Journal Article

And/Or: The Problem of Qualification in International Arbitration

in Arbitration International

Published on behalf of The London Court of International Arbitration

Volume 26, issue 4, pages 441-466
Published in print December 2010 | ISSN: 0957-0411
Published online September 2014 | e-ISSN: 1875-8398 | DOI: https://dx.doi.org/10.1093/arbitration/26.4.441
And/Or: The Problem of Qualification in International Arbitration

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The problem of qualification is one of the classic problems of conflict of laws and indeed has been characterised by leading scholars as the ‘fundamental’ problem. In short, it is about how a particular legal relation should be conceptualized or, more specifically, whether it should be qualified as a relationship of law and fact or rather as a conflict of laws. While the problem has attracted only limited attention among international arbitration scholars and practitioners, it provides an interesting perspective to conflict of laws in international arbitration.

In classic conflict of laws, the problem of qualification was associated with the question of the relationship between legal categories (contract, tort, procedure, etc.) and a connecting factor (place of performance, place of tort, forum, etc.) In international arbitration, the relationship between the arbitration proceedings and the seat of arbitration, and other relevant connecting factors, raises similar issues of qualification. Measured by the relevant connecting factors such as the seat of arbitration, the nationality or domicile of the partus, the place of performance of the contract, and the subject matter of the dispute, an international arbitration may be more or less ‘international’ – or perhaps more accurately, ‘transnational.’ The less transnational the arbitration is in terms of the relevant connecting factors, the more appropriate it arguably is to resolve any conflict of laws issues that may arise on the basis of the standards of the seat. The more transnational the arbitration is in terms of such connecting factors, the more appropriate it arguably is to resolve any conflict issues by reference to transnational standards. In other words, the transnationality of international arbitration is a sliding scale, or a difference in degree, and as such a matter of policy.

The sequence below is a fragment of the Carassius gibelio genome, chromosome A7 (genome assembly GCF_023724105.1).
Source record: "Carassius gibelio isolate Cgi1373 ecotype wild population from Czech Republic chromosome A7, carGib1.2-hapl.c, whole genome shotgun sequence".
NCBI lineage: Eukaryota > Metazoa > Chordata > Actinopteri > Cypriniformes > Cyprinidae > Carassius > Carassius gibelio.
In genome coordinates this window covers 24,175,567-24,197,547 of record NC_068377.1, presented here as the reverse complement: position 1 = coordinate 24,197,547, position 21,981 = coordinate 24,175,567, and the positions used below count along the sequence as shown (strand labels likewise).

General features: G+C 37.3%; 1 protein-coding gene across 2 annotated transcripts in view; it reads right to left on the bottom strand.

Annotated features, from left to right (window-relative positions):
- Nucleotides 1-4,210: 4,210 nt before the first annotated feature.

While qualification may or may not be the ‘fundamental’ problem of international arbitration, depending on one’s intellectual viewpoint, it does provide an instructive framework for developing an understanding of conflict of laws issues in international arbitration. Although true conflicts of laws remain rare, they may arise, and when they do arise, they tend to raise sensitive issues of public policy, precisely because an arbitral tribunal is not necessarily bound by the public policies of the seat.

Journal Article.  14876 words. 

Subjects: Arbitration ; Company and Commercial Law ; Competition Law ; Employment and Labour Law ; Settlement of Disputes

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